Basic Information About Breast Cancer

By Dr. Charu Garg in Breast Cancer

Oct 12 , 2022 | 3 min read

Breast cancer is the most common cancer among women globally and in India. Until a few decades back, cancer of the cervix was the most common, but breast cancer has overtaken it.

As per GLOBOCAN 2020, 178361 women had breast cancer, and there were 90408 deaths in India. According to recent SEER data, the five-year survival rate in the US is more than 95%, but it is estimated to be around 60% in India. The main reason for the lower survival rate in India is the presentation of cancer in its advanced stages. The causes for this are the lack of awareness about breast cancer, the social stigma attached to it, the lack of treatment facilities leading to delays in the initiation of treatment, staunch belief in alternative therapies and financial issues. In India, nearly 60% of cancer is diagnosed in stage III or IV. The message is loud and clear "cancer is curable when detected early", but difficult to treat in the later stages.

Breast cancer is mostly an illness of the elderly (50-69 years old), but not so anymore. Nearly 38% of all newly detected breast cancers are in the age group of 25 to 49 years.

Every person should be aware that lumps in the breasts, which are mainly painless, need to be addressed as soon as they are felt. Everyone should know and perform breast self-examination starting at the age of 20 and also get periodic breast examinations by healthcare workers. Mammography for breast cancer screening should begin at the age of 45 years. The factors which increase the chances of breast cancer are being a woman, physical inactivity, obesity, smoking, alcohol, stress and a family history of breast cancer. A Norwegian study followed up 25624 women for 13.7 years and found a 37% decrease in the risk of breast cancer among those who exercised regularly. The American Cancer Society recommends 45 -60 minutes of exercise 5 or more days a week.

Tools like telemedicine have helped patients to get access to cancer care. Artificial intelligence and machine learning are coming into the healthcare industry in a big way. A US company has created a deep learning model that can predict from a mammogram if a patient is prone to develop breast cancer as much as five years in the future. The goal is to make it a standard of care.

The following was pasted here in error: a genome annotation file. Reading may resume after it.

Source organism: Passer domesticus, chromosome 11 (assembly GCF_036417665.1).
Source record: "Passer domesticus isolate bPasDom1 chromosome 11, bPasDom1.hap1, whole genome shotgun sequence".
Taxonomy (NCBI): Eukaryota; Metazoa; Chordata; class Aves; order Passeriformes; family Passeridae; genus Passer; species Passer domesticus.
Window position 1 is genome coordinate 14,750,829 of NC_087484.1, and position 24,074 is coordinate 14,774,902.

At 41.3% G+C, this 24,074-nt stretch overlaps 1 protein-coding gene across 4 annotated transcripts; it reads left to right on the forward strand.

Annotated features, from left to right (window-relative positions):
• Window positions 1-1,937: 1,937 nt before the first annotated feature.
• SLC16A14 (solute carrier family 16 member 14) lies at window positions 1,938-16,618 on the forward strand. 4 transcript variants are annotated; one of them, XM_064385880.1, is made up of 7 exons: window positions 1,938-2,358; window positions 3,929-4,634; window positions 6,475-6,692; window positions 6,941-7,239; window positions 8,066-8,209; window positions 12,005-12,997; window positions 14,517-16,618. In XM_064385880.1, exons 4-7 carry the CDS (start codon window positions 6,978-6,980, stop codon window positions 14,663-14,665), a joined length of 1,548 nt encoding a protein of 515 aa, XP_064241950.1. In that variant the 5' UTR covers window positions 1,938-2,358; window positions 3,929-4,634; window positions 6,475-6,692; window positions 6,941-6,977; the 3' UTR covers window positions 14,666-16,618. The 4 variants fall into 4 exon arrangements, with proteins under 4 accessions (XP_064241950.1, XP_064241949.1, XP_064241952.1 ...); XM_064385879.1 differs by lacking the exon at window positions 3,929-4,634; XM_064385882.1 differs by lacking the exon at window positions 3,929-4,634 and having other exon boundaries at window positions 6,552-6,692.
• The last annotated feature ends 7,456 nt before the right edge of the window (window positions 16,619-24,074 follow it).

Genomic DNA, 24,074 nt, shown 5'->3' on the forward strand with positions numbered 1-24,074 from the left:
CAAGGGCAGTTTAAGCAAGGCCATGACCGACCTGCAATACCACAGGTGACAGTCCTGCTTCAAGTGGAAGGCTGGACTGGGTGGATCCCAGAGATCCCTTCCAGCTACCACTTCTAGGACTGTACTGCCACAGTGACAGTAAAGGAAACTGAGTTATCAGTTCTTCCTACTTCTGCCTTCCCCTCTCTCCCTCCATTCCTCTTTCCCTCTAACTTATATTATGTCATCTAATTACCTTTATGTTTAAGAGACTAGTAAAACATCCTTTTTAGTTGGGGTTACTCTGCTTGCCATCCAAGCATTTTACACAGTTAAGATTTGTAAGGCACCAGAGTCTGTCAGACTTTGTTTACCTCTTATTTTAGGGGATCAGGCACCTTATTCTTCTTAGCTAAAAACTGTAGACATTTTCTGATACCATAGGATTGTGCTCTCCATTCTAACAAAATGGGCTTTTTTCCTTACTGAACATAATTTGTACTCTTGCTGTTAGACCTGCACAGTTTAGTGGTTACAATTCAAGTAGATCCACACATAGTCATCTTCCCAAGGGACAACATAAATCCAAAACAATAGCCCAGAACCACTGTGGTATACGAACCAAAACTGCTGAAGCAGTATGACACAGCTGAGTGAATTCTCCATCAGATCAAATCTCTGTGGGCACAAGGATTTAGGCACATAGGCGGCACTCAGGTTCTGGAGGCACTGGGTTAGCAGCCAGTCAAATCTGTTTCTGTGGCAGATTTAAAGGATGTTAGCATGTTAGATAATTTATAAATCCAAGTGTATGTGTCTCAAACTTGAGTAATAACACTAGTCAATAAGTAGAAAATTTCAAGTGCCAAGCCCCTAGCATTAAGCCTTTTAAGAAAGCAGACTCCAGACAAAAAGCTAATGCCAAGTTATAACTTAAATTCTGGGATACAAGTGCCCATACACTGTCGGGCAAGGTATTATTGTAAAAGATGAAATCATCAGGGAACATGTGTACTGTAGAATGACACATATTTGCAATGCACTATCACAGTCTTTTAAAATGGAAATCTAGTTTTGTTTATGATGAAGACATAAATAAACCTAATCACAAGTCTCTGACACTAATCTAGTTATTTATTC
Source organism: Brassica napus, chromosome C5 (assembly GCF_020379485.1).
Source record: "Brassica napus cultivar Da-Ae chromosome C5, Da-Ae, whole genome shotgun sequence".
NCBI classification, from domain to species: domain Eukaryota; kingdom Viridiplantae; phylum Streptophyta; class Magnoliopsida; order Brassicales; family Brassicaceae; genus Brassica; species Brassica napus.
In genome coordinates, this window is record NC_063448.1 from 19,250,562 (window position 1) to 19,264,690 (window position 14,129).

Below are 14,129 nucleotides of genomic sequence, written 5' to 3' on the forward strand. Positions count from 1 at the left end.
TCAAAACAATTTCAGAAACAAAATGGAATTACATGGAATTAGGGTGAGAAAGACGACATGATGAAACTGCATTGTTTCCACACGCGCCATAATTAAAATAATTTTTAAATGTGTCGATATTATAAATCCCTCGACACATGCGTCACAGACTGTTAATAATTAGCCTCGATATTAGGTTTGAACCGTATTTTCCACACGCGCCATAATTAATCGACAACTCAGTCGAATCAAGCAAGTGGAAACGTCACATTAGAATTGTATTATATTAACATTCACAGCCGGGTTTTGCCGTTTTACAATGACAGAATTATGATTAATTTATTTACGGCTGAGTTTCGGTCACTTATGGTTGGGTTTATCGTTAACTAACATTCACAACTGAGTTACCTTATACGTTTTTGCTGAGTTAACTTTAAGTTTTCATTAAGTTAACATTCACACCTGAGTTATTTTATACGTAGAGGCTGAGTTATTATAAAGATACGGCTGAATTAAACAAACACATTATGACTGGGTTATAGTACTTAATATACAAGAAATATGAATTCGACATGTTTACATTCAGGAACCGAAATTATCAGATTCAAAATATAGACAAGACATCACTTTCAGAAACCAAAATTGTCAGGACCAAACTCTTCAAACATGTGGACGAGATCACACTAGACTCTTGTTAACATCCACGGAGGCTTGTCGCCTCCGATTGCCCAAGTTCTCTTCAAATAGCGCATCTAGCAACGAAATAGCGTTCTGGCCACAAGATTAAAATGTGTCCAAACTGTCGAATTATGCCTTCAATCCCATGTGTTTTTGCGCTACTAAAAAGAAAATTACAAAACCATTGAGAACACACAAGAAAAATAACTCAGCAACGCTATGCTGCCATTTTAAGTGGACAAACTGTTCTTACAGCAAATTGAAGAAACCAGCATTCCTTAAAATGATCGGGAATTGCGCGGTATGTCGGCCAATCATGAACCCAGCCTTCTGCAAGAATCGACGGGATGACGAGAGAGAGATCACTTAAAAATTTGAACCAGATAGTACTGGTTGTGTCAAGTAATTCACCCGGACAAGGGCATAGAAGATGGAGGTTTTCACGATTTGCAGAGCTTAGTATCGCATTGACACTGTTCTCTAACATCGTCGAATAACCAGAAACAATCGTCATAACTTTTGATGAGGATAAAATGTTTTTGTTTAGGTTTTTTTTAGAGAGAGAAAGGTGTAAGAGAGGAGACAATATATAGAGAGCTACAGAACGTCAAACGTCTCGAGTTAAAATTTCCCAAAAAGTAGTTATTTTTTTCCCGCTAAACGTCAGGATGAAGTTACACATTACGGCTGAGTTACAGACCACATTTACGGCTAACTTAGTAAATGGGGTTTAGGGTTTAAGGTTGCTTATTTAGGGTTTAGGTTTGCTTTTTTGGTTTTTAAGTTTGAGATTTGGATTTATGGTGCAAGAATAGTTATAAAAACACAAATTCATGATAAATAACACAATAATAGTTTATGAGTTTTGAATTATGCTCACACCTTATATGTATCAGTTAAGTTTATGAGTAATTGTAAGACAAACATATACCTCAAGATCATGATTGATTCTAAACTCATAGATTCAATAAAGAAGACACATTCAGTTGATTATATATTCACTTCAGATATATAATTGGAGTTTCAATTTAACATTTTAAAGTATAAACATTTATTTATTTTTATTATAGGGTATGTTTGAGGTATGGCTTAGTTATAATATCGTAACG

The treatment for breast cancer may involve surgery, chemotherapy, radiation therapy, immunotherapy and hormonal therapy in different combinations. 

The surgery has evolved from a mastectomy (complete breast removal) to breast-conserving surgery. When radiation therapy is added, it gives similar outcomes and can save an organ. Sentinel lymph node is being practised to address the nodes in the axilla, which aims at reducing pain and lymphoedema (swelling in the arm). Oncoplasty under a specialist surgeon maintains the aesthetic look of the breast.

Radiation therapy plays an important role in the treatment of breast cancer. It provides an option to the patient to keep her breast, which in turn gives better body image scores and higher levels of satisfaction. It has evolved from 5 weeks to 3 weeks and sometimes even a 1-week treatment. Partial breast irradiation, deep inspiration breath hold technique, IMRT and IGRT have helped decrease short- and long-term side effects.

Genomic testing has helped skip chemotherapy in certain low and mid-risk groups, hence avoiding the side effects of chemotherapy. We can now test for genetic mutations that may increase a person's risk of certain cancers, including breast cancer. Women with a strong family history can be tested for the same, and preventive therapies for the patient and their family members can be advised accordingly.

Newer therapies like targeted oral therapies, monoclonal antibodies and CDK 4/6 inhibitors have been real game changers in managing breast cancer. They have not only increased survival but have ease of administration as well.

The key to controlling breast cancer is early detection and rapid treatment. Let us live by this mantra and pledge to make early detection of breast cancer a social goal.

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